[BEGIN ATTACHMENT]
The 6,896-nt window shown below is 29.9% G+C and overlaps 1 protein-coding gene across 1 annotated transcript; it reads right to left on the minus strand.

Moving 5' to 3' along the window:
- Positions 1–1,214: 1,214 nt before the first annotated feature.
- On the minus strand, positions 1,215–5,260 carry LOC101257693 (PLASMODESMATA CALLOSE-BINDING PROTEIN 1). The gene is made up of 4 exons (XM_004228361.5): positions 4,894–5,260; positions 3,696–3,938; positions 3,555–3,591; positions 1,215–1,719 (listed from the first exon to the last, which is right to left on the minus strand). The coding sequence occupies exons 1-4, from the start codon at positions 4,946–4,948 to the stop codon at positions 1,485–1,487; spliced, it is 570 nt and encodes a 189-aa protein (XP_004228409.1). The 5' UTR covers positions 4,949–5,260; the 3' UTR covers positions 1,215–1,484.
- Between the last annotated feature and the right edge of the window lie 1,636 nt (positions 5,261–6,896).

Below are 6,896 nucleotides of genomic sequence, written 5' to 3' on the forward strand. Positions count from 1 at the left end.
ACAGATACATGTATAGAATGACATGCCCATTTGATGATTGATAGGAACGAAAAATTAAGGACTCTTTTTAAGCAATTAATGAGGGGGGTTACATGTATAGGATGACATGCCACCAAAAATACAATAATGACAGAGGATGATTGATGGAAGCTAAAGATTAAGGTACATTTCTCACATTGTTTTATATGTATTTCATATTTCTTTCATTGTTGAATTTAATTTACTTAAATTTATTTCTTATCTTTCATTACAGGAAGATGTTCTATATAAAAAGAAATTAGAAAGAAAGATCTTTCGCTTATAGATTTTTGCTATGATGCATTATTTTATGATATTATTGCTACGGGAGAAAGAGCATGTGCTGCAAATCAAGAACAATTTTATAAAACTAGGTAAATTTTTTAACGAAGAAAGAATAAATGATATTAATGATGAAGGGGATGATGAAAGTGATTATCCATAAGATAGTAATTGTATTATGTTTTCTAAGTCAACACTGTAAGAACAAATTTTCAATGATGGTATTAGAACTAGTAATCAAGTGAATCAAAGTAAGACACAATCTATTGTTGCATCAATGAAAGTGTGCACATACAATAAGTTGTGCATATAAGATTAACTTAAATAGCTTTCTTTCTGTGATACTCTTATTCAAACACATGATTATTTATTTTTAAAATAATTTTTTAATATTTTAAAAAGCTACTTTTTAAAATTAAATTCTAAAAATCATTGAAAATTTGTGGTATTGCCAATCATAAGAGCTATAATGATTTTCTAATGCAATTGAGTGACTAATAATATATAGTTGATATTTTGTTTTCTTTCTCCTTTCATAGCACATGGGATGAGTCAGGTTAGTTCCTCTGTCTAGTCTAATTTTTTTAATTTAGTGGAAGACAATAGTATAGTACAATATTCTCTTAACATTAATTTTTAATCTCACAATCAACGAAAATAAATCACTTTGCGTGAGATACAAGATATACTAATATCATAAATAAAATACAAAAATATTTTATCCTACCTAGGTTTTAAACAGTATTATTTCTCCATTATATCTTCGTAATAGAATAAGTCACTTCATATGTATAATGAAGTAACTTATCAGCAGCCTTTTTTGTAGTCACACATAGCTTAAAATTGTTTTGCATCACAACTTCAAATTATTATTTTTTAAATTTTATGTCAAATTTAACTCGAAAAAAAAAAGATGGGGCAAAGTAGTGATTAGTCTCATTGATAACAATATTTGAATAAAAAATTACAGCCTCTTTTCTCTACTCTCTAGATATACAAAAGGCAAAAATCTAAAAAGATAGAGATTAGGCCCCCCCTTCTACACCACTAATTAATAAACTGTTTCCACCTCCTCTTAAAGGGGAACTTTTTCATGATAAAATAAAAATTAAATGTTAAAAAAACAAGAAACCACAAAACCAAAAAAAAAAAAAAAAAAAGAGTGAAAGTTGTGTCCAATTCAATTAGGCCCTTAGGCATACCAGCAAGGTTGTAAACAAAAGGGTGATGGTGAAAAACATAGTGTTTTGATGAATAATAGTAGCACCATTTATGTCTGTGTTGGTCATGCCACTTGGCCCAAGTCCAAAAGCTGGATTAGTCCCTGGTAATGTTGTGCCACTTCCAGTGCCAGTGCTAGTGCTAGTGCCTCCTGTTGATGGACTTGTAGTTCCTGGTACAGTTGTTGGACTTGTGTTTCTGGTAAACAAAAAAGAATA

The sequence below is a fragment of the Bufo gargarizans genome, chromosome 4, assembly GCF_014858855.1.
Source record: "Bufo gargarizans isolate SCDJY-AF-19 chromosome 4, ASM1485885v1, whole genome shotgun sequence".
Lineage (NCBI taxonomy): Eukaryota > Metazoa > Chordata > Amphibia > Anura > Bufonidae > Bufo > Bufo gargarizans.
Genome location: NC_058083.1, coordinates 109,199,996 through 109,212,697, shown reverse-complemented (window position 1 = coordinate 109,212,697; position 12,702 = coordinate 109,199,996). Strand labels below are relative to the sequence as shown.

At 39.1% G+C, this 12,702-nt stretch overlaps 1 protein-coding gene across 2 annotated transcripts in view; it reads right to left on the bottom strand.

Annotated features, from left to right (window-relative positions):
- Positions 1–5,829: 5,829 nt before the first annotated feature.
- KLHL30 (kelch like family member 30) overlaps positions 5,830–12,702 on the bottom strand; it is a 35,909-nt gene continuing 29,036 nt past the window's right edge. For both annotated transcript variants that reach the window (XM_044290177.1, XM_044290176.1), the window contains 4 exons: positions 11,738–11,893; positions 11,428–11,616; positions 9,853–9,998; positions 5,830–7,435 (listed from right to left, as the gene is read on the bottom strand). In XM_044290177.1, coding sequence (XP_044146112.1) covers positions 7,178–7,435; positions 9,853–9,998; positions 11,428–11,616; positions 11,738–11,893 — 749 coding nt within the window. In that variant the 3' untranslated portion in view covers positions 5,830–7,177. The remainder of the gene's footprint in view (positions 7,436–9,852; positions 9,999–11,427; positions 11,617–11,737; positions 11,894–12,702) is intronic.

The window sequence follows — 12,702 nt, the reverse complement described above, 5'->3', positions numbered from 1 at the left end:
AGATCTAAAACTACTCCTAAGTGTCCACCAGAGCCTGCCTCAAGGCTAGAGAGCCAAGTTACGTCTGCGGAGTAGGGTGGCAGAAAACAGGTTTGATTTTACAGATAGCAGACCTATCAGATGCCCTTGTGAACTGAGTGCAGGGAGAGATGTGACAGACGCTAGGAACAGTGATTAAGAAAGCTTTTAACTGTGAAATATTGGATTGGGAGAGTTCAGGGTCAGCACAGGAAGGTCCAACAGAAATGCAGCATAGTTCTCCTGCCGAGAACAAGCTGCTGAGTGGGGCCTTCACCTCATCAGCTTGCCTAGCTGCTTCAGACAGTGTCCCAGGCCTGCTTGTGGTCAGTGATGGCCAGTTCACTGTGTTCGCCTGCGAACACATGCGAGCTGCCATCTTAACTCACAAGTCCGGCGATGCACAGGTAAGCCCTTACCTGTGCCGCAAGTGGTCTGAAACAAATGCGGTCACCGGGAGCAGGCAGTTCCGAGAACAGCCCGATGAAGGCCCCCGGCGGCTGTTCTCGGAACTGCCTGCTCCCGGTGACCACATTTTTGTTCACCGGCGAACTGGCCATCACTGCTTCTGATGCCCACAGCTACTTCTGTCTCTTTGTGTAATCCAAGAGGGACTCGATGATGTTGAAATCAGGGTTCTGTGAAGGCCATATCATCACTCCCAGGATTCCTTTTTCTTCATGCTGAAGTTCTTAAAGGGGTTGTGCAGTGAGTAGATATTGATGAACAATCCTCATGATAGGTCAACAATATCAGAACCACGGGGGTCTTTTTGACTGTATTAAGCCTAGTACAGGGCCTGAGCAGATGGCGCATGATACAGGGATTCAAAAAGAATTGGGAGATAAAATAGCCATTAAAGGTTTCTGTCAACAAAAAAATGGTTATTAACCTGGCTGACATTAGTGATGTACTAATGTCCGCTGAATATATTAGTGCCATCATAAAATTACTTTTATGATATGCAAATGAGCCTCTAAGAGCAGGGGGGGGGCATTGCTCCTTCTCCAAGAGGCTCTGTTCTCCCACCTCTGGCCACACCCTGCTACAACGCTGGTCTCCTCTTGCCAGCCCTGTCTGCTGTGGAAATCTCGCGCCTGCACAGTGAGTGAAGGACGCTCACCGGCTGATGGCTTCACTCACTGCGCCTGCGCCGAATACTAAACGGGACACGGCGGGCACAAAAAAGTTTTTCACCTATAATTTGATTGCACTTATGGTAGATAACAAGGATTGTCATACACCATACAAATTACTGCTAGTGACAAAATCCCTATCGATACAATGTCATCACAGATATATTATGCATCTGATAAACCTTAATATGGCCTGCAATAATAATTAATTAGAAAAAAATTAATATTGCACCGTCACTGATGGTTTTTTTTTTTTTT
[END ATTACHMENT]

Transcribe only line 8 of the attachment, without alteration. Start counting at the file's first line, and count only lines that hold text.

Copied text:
The sequence below is a fragment of the Bufo gargarizans genome, chromosome 4, assembly GCF_014858855.1.